OBJECTIVE: To investigate the potential role of mucosal intestinal myofibroblasts (IMFs) in HIV and associated fibrosis in gut-associated lymphoid tissue.
RESULTS: The expression of the fibrosis-promoting molecule, TGF-β1, is significantly increased in duodenal biopsies from HIV patients naïve to cART, and negatively correlated with subsequent peripheral CD4(+) recovery. The increase in TGF-β1 coincided with an increase in collagen deposition in the duodenal mucosa in the tissue area adjacent to the IMFs. We also observed that IMFs expressed TLR4 and had an activated phenotype since they were positive for fibroblast activation protein. Finally, stimulation of IMFs from HIV patients with TLR4 resulted in significantly increased expression of profibrotic molecules, TGF-β1, and interleukin-6.
CONCLUSION: Our data support the hypothesis that activated IMFs may be among the major cells contributing to the profibrotic changes, and thus, the establishment and maintenance of systemic inflammation interfering with immune reconstitution in HIV patients.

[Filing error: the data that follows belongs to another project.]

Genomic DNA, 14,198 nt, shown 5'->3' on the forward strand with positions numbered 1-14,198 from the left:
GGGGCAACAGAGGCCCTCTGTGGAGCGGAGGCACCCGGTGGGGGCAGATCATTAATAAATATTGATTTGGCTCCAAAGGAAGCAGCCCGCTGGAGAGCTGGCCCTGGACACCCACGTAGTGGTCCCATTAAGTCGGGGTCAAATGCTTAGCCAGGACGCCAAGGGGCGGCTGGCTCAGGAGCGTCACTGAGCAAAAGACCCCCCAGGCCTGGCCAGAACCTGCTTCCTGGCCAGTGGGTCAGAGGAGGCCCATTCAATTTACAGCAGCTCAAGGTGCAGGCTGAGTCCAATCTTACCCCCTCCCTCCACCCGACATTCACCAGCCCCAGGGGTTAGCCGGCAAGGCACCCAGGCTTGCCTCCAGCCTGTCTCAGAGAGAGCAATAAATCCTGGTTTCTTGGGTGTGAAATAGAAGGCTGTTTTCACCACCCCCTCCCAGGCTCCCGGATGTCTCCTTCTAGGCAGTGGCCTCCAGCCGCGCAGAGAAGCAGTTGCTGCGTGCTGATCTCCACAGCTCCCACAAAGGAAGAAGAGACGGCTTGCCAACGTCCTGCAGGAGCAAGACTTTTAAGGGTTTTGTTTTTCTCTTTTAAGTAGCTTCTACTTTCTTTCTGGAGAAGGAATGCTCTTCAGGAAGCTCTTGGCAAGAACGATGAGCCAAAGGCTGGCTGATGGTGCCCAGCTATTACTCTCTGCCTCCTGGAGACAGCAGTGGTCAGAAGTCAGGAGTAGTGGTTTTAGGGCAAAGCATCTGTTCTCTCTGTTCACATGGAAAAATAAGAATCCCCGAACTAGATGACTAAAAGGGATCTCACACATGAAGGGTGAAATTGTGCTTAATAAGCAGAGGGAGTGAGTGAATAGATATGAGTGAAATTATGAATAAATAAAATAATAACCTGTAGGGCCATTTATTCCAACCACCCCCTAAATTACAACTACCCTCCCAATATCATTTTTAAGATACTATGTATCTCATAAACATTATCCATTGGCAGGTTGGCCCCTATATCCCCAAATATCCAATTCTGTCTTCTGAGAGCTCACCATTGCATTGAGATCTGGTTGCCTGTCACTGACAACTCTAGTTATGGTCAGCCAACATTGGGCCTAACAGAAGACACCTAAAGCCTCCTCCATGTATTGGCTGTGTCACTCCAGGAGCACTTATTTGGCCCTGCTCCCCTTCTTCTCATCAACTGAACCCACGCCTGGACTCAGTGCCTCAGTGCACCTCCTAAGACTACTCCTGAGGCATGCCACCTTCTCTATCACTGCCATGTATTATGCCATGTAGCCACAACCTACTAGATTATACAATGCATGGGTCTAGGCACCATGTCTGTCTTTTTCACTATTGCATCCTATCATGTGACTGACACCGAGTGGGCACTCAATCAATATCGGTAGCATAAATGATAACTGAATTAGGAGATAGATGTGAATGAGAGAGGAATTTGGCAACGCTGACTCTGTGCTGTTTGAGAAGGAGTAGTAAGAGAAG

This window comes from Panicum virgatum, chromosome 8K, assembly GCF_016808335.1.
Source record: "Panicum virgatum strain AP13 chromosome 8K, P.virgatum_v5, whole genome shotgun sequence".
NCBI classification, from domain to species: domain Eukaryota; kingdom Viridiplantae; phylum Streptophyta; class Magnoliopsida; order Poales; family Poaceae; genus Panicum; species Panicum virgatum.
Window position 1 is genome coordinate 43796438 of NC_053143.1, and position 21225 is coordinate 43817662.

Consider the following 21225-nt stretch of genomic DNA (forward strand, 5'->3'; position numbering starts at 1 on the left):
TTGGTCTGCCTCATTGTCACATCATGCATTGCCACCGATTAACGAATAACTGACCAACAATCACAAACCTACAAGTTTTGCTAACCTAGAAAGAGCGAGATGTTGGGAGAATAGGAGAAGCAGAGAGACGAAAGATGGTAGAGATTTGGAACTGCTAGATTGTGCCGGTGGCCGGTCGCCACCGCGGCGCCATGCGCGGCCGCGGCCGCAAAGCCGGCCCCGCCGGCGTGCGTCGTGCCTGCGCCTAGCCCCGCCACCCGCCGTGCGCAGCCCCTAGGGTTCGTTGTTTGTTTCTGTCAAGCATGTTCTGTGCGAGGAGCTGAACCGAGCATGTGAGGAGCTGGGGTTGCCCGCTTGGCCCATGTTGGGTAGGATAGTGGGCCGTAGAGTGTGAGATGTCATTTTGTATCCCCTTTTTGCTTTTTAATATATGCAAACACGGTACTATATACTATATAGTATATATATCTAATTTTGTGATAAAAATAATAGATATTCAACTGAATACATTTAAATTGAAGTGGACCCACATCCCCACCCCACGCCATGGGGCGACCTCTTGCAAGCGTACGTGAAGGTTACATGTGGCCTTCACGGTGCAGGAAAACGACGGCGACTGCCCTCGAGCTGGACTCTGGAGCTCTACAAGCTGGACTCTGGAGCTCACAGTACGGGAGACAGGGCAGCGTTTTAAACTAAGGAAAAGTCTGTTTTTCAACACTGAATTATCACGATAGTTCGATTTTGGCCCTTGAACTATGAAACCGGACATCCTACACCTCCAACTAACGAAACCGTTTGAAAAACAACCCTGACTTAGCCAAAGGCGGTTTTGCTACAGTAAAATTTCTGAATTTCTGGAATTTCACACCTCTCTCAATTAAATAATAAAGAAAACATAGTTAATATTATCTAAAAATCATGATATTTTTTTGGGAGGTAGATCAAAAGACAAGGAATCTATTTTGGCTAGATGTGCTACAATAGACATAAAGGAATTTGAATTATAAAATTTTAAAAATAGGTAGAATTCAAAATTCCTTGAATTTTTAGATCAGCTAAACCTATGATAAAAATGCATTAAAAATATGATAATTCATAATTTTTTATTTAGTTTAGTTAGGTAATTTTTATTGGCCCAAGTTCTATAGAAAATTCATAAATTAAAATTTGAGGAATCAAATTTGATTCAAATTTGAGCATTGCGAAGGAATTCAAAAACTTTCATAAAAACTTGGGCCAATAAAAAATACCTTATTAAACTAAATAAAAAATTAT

DESIGN: Profibrotic changes within the secondary lymphoid organs and mucosa have been implicated in failed immune reconstitution following effective combination antiretroviral therapy (cART). Microbial translocation is believed to be sustaining these systemic inflammatory pathways. IMFs are nonprofessional antigen-presenting cells with both immunoregulatory and mesenchymal functions that are ideally positioned to respond to translocating microbial antigen.
METHODS: Duodenal biopsies, obtained from patients naive to cART, underwent trichrome staining and were examined for tissue growth factor-beta (TGF-β) expression. Combined immunostaining and second harmonic generation analysis were used to determine IMF activation and collagen deposition. Confocal microscopy was performed to examine IMF activation and Toll-like receptor (TLR)4 expression. Finally, primary IMF cultures were stimulated with lipopolysaccharide to demonstrate the expression of the inflammatory biomarkers.
ASJC Scopus subject areas
- Immunology and Allergy
- Infectious Diseases